Speculation continues to grow that the event recorded by a local CBS TV affiliate off the coast of California on Monday, November 8, was anything but a mere airliner contrail, as the Pentagon and other officials would have us believe.
General Tom McInerney, a fighter pilot and thirty-five-year veteran of the Air Force, appeared on Sean Hannity’s TV program on November 11 and declared forthrightly: “This is not an airplane….I never saw an airplane con like that. That is a missile. It’s launched from a submarine.”
That’s about as definitive a statement on the event as I have seen. It certainly beats the official story. After hemming and hawing for a couple of days, saying that they didn’t know what the thing was, finally, after the video went viral on YouTube, the brass in Washington declared that it was “probably” just an airplane. Exactly which airplane nobody seemed to know and it was clear that officialdom would have been happier letting the matter drop. Eventually, when it was pointed out to the FAA that they actually should be able to identify the given flight, since they are charged with keeping track of such things, that agency suggested that maybe it was U.S. Airways flight 808 from Hawaii to Phoenix. Contrails, they said, can fool you if seen from weird angles.
Government officials can fool you too, if you aren’t careful. Skeptics protested that the event recorded on the news tape certainly didn’t look like an airplane contrail. At which point the experts replied in a chorus that we–and presumably old-time fighter pilots like General McInerney–were mere victims of an optical illusion. Not to worry, the much-vaunted American defense structure was on the job and would never let an foreign power launch a missile this close to the Homeland. Honest.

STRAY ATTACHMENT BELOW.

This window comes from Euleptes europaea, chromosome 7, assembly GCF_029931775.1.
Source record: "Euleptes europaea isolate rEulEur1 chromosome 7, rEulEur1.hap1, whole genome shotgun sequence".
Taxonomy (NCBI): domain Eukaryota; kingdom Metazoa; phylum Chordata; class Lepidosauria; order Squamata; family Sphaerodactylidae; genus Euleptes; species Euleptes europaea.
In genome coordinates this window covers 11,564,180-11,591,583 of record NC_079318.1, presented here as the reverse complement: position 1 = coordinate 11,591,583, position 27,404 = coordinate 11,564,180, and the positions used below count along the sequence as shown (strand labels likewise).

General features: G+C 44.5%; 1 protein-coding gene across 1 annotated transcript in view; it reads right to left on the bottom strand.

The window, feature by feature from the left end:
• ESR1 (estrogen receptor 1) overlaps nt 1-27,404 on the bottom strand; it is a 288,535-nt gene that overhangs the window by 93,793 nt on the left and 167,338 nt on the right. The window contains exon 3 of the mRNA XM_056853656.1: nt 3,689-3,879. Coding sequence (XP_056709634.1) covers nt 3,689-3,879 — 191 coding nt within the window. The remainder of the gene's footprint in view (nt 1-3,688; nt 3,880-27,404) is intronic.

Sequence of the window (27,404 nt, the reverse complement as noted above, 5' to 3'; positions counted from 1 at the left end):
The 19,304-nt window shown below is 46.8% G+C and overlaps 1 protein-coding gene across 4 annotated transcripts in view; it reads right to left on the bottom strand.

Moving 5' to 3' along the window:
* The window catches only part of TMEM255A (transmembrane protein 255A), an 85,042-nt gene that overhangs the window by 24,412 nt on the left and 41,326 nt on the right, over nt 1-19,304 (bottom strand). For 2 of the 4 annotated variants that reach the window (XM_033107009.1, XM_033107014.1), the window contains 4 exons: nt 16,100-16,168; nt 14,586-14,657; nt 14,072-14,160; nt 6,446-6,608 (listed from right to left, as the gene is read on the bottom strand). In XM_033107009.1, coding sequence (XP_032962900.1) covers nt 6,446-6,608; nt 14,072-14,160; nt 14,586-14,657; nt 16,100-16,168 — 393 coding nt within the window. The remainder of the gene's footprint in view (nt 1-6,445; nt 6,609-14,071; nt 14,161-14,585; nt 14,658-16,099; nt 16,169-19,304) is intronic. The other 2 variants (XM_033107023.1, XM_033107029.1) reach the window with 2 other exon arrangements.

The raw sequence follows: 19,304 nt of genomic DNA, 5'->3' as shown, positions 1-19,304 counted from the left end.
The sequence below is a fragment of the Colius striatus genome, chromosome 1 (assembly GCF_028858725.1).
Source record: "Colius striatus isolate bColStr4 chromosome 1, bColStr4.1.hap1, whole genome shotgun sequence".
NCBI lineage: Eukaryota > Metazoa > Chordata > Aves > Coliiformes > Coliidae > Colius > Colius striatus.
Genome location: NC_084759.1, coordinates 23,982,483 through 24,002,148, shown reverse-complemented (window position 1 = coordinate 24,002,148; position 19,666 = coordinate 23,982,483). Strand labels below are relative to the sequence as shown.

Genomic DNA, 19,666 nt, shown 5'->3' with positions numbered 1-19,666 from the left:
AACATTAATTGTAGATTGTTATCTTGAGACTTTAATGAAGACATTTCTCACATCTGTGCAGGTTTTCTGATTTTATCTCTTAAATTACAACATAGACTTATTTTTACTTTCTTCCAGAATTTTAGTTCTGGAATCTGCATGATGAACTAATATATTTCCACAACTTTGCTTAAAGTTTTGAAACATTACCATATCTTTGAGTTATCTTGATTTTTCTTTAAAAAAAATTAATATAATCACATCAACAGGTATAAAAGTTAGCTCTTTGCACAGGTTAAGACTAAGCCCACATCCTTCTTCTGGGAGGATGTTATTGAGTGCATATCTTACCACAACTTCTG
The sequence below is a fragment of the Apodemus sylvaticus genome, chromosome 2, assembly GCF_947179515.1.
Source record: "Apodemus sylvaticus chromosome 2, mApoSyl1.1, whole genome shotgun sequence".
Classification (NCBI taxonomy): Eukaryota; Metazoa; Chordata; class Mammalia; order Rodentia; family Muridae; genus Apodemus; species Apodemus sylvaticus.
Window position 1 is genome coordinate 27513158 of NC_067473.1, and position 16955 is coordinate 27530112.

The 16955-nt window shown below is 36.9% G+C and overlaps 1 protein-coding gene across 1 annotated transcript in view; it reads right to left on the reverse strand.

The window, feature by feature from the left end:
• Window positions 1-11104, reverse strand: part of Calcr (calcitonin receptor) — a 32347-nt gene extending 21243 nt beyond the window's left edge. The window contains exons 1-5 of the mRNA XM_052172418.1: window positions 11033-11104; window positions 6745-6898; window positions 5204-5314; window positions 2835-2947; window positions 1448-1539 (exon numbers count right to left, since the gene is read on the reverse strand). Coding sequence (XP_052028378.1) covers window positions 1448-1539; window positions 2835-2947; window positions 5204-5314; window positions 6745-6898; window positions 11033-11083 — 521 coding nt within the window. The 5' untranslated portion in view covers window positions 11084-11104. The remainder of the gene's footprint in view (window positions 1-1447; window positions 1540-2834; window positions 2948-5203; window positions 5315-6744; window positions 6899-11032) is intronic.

Had our rulers never lied to us, we might be willing to buy into this, in spite of what appears to be the evidence of our own eyes. Yet, somehow, it didn’t quite jibe. On an average day, about 30,000 commercial flights take off or land in this country, a large proportion of them jets leaving vapor or condensation trails. Has anyone seen such a trail as this before? General McInerney in thirty-five years flying jets hasn’t. So let’s speculate that there is more to this than meets the eye.
If somebody actually did launch a missile from a submarine off the California coast, who might it have been? The answer to that one is easy. The People’s Republic of China now has arguably the most active and quite possibly the largest navy in the world. Their Jin class subs are capable of firing a JL-2 ICBM, which some now believe to have been the missile in this case, a full 7000 miles. It would not be coincidental, nor out of keeping considering their penchant for such stunts, for them to fire a missile near the American coast at the same time President Obama was ineptly representing United States interests at the G-20 Summit in Seoul and the Asia-Pacific Economic Cooperation summit in Tokyo. It would in fact have been a fine time to make a statement, perhaps a reminder of the nearly one trillion dollars we owe them.
The Chinese have performed nautical tricks like this before. Three years ago, the London Daily Mail printed a story of an 160-foot Song Class Chinese sub surfacing undetected in the middle of a U.S. Navy exercise in the Pacific. The paper reported, “Analysts believe Beijing was sending a message to America and the West demonstrating its rapidly-growing military capability to threaten foreign powers which try to interfere in its ‘backyard.'” As their navy has grown, the Chinese protectivness of their rather large “backyard” has increased dramatically, resulting in sparring bouts with the Japanese, South Korea, and more and more commonly, with the United States.
What had been overwhelming American dominance in sea power has already come to an end. In its heavily mortgaged future, the United States will be lucky to maintain parity with the Chinese. And, if what we saw on November 8 was in fact a brazen launch of a Chinese ICBM, it may be time to worry, in spite of what our government tells us.